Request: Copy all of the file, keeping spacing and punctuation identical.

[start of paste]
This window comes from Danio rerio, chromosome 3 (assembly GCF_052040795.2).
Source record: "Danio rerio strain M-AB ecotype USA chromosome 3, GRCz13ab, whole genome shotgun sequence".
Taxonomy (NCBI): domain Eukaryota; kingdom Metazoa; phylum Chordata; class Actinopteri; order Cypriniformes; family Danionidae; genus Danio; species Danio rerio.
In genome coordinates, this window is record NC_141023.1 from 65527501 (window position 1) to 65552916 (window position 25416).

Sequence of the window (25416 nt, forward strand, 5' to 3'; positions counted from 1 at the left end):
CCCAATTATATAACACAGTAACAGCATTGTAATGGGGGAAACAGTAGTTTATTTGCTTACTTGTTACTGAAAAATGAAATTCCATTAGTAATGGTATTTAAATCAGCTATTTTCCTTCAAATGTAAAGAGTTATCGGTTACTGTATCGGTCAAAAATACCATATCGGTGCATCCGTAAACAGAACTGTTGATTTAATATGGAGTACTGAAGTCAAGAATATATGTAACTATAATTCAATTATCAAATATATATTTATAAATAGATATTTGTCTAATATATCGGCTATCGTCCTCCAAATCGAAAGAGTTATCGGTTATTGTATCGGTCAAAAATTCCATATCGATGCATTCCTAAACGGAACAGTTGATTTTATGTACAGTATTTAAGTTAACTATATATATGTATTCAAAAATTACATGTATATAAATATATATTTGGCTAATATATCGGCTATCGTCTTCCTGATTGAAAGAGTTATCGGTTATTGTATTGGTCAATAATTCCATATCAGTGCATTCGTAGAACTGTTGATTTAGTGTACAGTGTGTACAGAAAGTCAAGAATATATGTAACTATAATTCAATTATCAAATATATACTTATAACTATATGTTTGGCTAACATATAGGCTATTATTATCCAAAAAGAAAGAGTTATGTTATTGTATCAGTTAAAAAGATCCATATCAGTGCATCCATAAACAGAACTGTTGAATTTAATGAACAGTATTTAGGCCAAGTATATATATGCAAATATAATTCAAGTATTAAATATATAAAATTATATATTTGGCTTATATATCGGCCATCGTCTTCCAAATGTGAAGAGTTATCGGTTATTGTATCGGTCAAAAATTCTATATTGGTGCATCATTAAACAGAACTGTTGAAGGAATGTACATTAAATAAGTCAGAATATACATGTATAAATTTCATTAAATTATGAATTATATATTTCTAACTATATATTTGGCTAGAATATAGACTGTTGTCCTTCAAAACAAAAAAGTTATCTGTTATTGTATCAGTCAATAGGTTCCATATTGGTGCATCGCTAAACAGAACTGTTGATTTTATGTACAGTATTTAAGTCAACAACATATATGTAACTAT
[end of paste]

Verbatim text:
This window comes from Danio rerio, chromosome 3 (assembly GCF_052040795.2).
Source record: "Danio rerio strain M-AB ecotype USA chromosome 3, GRCz13ab, whole genome shotgun sequence".
Taxonomy (NCBI): domain Eukaryota; kingdom Metazoa; phylum Chordata; class Actinopteri; order Cypriniformes; family Danionidae; genus Danio; species Danio rerio.
In genome coordinates, this window is record NC_141023.1 from 65527501 (window position 1) to 65552916 (window position 25416).

Sequence of the window (25416 nt, forward strand, 5' to 3'; positions counted from 1 at the left end):
CCCAATTATATAACACAGTAACAGCATTGTAATGGGGGAAACAGTAGTTTATTTGCTTACTTGTTACTGAAAAATGAAATTCCATTAGTAATGGTATTTAAATCAGCTATTTTCCTTCAAATGTAAAGAGTTATCGGTTACTGTATCGGTCAAAAATACCATATCGGTGCATCCGTAAACAGAACTGTTGATTTAATATGGAGTACTGAAGTCAAGAATATATGTAACTATAATTCAATTATCAAATATATATTTATAAATAGATATTTGTCTAATATATCGGCTATCGTCCTCCAAATCGAAAGAGTTATCGGTTATTGTATCGGTCAAAAATTCCATATCGATGCATTCCTAAACGGAACAGTTGATTTTATGTACAGTATTTAAGTTAACTATATATATGTATTCAAAAATTACATGTATATAAATATATATTTGGCTAATATATCGGCTATCGTCTTCCTGATTGAAAGAGTTATCGGTTATTGTATTGGTCAATAATTCCATATCAGTGCATTCGTAGAACTGTTGATTTAGTGTACAGTGTGTACAGAAAGTCAAGAATATATGTAACTATAATTCAATTATCAAATATATACTTATAACTATATGTTTGGCTAACATATAGGCTATTATTATCCAAAAAGAAAGAGTTATGTTATTGTATCAGTTAAAAAGATCCATATCAGTGCATCCATAAACAGAACTGTTGAATTTAATGAACAGTATTTAGGCCAAGTATATATATGCAAATATAATTCAAGTATTAAATATATAAAATTATATATTTGGCTTATATATCGGCCATCGTCTTCCAAATGTGAAGAGTTATCGGTTATTGTATCGGTCAAAAATTCTATATTGGTGCATCATTAAACAGAACTGTTGAAGGAATGTACATTAAATAAGTCAGAATATACATGTATAAATTTCATTAAATTATGAATTATATATTTCTAACTATATATTTGGCTAGAATATAGACTGTTGTCCTTCAAAACAAAAAAGTTATCTGTTATTGTATCAGTCAATAGGTTCCATATTGGTGCATCGCTAAACAGAACTGTTGATTTTATGTACAGTATTTAAGTCAACAACATATATGTAACTAT